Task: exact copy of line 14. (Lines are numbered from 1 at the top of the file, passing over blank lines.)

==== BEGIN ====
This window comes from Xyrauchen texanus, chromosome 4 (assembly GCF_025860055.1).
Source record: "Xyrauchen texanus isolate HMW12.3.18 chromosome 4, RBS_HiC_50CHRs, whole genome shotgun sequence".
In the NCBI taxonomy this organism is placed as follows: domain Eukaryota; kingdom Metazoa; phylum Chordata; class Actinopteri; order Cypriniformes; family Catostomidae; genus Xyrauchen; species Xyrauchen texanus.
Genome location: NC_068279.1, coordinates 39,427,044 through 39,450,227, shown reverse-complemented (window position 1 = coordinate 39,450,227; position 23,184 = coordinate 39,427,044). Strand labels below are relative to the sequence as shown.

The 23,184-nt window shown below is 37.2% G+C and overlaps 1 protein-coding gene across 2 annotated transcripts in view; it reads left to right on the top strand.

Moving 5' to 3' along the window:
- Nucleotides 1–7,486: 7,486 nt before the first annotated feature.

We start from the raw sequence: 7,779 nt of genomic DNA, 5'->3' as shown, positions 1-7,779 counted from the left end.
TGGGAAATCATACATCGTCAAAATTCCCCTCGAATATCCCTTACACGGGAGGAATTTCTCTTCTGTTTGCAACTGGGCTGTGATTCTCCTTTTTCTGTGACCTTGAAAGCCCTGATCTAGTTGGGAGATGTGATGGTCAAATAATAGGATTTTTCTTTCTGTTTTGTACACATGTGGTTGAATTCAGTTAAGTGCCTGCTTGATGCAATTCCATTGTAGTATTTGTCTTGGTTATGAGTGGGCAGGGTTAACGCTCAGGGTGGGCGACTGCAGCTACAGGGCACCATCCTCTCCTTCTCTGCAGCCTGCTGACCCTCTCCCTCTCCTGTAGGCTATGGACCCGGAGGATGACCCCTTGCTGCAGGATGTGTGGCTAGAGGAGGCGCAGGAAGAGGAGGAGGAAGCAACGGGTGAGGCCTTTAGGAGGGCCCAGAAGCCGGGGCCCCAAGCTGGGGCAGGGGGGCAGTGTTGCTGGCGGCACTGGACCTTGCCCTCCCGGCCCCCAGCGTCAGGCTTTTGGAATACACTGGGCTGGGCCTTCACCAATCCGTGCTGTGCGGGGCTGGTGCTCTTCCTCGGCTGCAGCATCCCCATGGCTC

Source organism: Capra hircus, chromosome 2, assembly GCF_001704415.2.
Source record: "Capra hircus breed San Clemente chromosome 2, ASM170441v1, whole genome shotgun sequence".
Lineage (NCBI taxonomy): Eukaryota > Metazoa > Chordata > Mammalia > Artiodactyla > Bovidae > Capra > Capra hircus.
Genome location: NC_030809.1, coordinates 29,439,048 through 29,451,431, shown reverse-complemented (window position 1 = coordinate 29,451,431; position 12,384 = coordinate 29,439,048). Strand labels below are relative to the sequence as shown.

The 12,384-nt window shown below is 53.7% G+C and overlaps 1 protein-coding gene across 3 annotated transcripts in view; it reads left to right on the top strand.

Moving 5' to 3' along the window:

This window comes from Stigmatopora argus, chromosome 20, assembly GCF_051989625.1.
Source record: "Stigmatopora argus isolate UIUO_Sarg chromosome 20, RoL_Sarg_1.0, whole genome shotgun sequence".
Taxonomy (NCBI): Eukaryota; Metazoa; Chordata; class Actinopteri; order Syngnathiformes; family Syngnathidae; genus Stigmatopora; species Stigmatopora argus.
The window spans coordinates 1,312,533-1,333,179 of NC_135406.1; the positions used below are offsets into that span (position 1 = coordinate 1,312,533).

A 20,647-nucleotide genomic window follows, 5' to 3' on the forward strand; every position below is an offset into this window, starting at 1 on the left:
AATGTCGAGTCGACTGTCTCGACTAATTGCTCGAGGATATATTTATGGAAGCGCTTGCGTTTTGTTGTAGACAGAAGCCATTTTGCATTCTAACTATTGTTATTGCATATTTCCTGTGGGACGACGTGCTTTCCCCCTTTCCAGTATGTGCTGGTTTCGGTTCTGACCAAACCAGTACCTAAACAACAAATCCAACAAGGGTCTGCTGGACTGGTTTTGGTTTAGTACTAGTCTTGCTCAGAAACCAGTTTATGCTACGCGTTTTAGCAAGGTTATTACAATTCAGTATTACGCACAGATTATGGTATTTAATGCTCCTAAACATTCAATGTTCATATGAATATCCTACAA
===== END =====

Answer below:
The 12,384-nt window shown below is 53.7% G+C and overlaps 1 protein-coding gene across 3 annotated transcripts in view; it reads left to right on the top strand.